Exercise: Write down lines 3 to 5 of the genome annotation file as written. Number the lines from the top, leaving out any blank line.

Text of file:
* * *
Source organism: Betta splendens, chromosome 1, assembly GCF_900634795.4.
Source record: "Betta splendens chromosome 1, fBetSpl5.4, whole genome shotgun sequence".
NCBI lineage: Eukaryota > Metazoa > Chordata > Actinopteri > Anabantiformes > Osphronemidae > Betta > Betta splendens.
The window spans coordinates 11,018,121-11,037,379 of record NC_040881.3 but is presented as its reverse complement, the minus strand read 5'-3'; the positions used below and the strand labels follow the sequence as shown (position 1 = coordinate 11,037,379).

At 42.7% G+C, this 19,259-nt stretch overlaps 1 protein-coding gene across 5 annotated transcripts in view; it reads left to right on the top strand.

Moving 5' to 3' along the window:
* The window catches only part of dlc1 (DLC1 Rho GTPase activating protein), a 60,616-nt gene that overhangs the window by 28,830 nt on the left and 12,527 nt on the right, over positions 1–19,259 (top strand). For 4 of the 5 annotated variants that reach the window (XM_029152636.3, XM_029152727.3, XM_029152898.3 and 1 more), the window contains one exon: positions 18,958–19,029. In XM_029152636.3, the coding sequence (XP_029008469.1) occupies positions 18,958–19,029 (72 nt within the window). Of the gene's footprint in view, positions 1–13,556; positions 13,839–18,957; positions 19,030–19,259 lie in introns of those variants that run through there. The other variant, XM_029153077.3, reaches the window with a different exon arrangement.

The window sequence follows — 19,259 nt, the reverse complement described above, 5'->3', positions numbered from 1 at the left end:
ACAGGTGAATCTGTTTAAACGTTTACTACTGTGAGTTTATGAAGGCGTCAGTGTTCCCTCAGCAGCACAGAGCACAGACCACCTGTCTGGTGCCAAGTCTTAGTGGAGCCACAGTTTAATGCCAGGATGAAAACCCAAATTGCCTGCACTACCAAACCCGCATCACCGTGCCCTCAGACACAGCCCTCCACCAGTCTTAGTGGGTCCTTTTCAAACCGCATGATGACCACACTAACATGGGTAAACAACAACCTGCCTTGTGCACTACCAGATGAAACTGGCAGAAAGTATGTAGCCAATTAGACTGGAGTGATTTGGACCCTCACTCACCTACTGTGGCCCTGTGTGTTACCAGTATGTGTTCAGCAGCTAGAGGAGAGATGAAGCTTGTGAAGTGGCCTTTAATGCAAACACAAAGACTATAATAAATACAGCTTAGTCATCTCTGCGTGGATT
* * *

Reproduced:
NCBI lineage: Eukaryota > Metazoa > Chordata > Actinopteri > Anabantiformes > Osphronemidae > Betta > Betta splendens.
The window spans coordinates 11,018,121-11,037,379 of record NC_040881.3 but is presented as its reverse complement, the minus strand read 5'-3'; the positions used below and the strand labels follow the sequence as shown (position 1 = coordinate 11,037,379).

At 42.7% G+C, this 19,259-nt stretch overlaps 1 protein-coding gene across 5 annotated transcripts in view; it reads left to right on the top strand.